Our hero Dale Peterson suddenly finds himself with some high firepower competition for best ad of the year.

Life in imitation of art: John Boehner fights the tyranny of the tanning tax.

Meyer Nails PG&E’s Prop 16; Poizner Bites eMeg

Saturday, May 1st, 2010

There’s rich irony in the fact that the man who gave California the initiative process — Hiram Johnson — fought against what was then the dominant utility in the state: the Southern Pacific Railroad. And that he’d be rolling over in his grave today to see another dominant utility — Pacific Gas and Electric Co. — using the initiative process in a naked bid to further entrench its monopoly power in half the state.

Tom Meyer’s take on Prop. 16, the June 8 primary initiative backed by $35 million from PG&E., won’t get much argument from a group of local public utilties, which are suing to get the measure off the ballot, charging that it’s an illegal effort by PG&E to destroy competition. Whether it’s illegal or not, Calbuzz is not equipped to judge. But there’s little doubt that seeking to require a two-thirds vote for communities that want to create their own public power is a pure-bred play to kill competition.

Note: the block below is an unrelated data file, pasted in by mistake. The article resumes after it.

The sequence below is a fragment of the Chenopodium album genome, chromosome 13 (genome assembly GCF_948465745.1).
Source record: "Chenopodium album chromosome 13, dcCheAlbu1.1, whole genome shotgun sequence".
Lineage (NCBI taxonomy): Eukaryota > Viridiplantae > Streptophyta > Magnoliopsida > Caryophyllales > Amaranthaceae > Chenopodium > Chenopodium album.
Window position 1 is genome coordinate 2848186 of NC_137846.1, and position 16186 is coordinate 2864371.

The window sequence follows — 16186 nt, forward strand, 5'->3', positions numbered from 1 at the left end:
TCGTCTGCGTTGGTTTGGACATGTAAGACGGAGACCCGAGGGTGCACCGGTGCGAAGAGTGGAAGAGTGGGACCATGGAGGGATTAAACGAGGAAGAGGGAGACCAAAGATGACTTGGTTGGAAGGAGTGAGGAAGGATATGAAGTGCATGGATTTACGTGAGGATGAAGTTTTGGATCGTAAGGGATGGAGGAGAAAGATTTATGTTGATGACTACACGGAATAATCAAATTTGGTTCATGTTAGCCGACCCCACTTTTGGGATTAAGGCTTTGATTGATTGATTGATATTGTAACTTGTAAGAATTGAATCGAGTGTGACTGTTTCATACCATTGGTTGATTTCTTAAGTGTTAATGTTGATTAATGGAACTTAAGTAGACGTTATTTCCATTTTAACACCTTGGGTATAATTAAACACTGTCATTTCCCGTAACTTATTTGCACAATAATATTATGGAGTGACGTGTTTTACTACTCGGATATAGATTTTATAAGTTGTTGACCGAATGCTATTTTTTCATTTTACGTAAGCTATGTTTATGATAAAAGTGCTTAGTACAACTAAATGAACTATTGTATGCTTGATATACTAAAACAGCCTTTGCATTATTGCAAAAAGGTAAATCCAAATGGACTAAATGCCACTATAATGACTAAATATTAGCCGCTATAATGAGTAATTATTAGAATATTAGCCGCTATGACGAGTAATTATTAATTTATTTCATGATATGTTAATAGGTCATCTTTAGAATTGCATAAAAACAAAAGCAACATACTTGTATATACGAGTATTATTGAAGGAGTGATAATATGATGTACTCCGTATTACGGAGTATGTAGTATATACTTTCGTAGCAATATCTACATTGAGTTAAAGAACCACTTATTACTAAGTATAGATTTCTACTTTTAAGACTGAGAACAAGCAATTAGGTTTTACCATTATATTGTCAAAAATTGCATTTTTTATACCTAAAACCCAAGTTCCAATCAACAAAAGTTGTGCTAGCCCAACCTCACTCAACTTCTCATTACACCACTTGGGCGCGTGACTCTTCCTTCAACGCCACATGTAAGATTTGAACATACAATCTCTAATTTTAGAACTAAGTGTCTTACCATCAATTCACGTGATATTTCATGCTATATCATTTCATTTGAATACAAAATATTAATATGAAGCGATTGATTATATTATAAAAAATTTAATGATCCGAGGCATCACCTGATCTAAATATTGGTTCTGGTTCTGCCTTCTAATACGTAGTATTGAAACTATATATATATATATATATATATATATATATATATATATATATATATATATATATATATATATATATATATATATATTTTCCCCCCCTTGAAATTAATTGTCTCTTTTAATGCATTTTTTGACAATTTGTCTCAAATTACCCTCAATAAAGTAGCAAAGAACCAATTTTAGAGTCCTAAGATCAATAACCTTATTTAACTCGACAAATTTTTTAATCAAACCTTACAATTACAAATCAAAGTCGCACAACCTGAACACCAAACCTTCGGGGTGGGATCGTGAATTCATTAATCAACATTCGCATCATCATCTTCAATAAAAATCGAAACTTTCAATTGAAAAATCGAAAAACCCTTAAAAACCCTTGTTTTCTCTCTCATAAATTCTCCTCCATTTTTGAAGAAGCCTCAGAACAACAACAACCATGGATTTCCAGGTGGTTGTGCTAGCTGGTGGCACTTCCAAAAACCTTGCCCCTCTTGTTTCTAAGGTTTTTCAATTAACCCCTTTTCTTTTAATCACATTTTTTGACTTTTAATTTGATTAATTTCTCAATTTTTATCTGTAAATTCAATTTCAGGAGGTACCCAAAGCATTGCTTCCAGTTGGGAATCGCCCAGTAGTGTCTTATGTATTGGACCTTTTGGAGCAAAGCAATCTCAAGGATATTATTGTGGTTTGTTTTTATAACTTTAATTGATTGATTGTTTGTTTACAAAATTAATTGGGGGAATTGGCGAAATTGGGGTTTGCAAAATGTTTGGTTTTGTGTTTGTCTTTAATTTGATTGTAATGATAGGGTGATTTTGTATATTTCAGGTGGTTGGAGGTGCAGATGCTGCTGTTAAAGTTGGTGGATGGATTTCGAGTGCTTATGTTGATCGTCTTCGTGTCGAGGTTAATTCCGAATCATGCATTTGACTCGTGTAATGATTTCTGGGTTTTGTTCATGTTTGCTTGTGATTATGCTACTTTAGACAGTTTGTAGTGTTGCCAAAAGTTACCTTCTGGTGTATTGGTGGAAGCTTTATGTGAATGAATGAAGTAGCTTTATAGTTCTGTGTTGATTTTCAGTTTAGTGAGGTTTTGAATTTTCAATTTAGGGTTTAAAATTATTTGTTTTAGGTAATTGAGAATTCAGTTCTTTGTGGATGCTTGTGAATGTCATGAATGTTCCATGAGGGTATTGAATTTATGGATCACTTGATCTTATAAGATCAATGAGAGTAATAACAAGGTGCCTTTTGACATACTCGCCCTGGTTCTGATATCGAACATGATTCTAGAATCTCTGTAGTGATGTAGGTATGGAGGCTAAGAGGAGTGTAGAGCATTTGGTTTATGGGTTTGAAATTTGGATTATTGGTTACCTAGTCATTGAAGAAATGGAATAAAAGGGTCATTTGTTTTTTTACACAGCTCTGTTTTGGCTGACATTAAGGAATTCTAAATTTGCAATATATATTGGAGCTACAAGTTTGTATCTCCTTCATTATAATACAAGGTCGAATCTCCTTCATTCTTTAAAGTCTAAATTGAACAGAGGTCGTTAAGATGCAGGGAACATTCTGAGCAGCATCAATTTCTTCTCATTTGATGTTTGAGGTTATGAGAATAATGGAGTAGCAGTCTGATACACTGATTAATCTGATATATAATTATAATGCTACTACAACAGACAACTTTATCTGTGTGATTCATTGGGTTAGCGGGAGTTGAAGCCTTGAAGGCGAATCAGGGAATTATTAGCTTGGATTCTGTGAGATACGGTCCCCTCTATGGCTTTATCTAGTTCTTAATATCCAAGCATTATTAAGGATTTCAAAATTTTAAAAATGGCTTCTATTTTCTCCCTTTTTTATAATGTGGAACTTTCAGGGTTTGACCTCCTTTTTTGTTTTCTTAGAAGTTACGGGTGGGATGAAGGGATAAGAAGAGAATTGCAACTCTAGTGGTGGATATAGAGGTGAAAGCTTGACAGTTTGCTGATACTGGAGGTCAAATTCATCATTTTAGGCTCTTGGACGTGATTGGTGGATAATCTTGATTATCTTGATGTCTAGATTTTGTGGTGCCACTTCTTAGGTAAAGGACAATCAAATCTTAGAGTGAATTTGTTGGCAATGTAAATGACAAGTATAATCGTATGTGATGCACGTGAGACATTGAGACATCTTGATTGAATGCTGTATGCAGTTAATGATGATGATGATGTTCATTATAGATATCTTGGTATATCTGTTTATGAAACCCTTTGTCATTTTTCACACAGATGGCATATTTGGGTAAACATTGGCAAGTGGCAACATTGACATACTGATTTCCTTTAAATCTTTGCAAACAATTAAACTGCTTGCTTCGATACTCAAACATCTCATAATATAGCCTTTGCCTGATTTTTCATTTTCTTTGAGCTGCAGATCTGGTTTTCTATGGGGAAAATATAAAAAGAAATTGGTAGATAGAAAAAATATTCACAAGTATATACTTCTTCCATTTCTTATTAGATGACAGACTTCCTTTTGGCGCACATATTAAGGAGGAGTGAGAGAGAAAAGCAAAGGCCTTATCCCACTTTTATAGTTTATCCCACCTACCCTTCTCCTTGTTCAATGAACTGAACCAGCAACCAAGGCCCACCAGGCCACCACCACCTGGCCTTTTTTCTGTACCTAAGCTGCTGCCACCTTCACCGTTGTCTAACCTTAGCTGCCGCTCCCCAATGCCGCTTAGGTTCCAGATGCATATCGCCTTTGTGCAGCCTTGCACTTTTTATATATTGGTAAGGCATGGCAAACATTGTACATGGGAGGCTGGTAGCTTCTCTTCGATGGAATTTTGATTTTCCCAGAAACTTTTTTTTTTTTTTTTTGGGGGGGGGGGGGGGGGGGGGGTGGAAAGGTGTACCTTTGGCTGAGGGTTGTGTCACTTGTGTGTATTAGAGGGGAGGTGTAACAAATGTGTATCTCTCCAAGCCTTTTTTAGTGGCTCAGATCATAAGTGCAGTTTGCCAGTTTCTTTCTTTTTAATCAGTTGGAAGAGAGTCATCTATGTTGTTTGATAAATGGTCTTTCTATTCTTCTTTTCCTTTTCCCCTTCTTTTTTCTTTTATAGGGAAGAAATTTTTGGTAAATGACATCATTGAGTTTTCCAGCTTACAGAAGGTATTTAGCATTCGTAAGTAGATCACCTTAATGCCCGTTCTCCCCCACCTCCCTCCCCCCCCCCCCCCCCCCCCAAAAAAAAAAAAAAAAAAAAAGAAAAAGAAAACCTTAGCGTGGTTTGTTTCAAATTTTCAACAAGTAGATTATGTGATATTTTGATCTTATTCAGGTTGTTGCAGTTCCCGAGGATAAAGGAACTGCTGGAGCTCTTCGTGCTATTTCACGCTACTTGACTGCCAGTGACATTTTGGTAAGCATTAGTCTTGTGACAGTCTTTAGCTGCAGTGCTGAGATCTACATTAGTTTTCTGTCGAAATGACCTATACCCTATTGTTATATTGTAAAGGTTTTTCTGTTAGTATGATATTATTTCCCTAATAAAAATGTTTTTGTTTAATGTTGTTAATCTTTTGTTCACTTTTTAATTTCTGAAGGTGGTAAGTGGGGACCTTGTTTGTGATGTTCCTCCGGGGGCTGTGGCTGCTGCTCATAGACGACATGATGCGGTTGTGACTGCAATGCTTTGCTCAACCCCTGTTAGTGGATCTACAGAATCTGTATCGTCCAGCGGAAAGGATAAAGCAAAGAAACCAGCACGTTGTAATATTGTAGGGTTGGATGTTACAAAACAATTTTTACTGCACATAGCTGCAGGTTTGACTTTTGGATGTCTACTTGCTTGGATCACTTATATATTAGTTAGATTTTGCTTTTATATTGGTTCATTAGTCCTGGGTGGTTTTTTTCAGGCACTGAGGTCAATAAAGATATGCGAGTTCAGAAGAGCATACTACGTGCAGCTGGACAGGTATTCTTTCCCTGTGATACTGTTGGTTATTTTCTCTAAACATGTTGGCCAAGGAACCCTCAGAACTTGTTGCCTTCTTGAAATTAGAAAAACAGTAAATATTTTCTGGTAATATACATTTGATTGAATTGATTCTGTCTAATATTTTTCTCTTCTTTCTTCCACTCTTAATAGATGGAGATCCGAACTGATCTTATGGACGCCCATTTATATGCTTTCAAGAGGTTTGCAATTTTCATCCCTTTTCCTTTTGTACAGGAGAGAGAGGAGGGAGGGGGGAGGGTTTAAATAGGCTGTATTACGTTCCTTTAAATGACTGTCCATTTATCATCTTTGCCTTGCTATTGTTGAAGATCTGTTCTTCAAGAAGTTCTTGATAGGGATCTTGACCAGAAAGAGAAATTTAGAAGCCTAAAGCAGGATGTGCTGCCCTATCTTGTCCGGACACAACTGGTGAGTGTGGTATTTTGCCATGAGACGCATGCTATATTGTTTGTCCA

This is supposed to be a blank line, pushing text down the page a bit .

Not so subtle: vulture picking at carrion

Poizner Flips Meg the Bird: His bird of choice just happens to be the vulture, as in “Goldman Sachs Vulture Funds” to which Steve Poizner links Meg Whitman in his first truly populist hit on Whitman in a 30-second TV spot. Calbuzz prediction: if he puts enough money behind this ad, he will take Whitman down several notches. Whether it’s enough to close the gap is doubtful, but this is the toughest ad we’ve seen out of the Poizner camp.

“This type of pathetic distortion is exactly what Republicans expect from Team Brown and it’s convincing evidence that Steve Poizner has joined it,” replied Whitman spokesvolcano Sarah Pompei. “The truth is that Jerry Brown’s union allies and Steve Poizner will say and do anything to try and defeat Meg Whitman who is the only fiscal conservative running for Governor.”

Both Sides Now: Great catch by our friend Anthony York of Capitol Weekly and the LA Times Blog who noticed that Goldman Sachs has hired Mark Fabiani to defend the investment bank’s reputation while his partner, Chris Lehane, is a principal in the  anti-Whitman group Level the Playing Field which has attacked eMeg viciously for her ties to . . .  Goldman Sachs.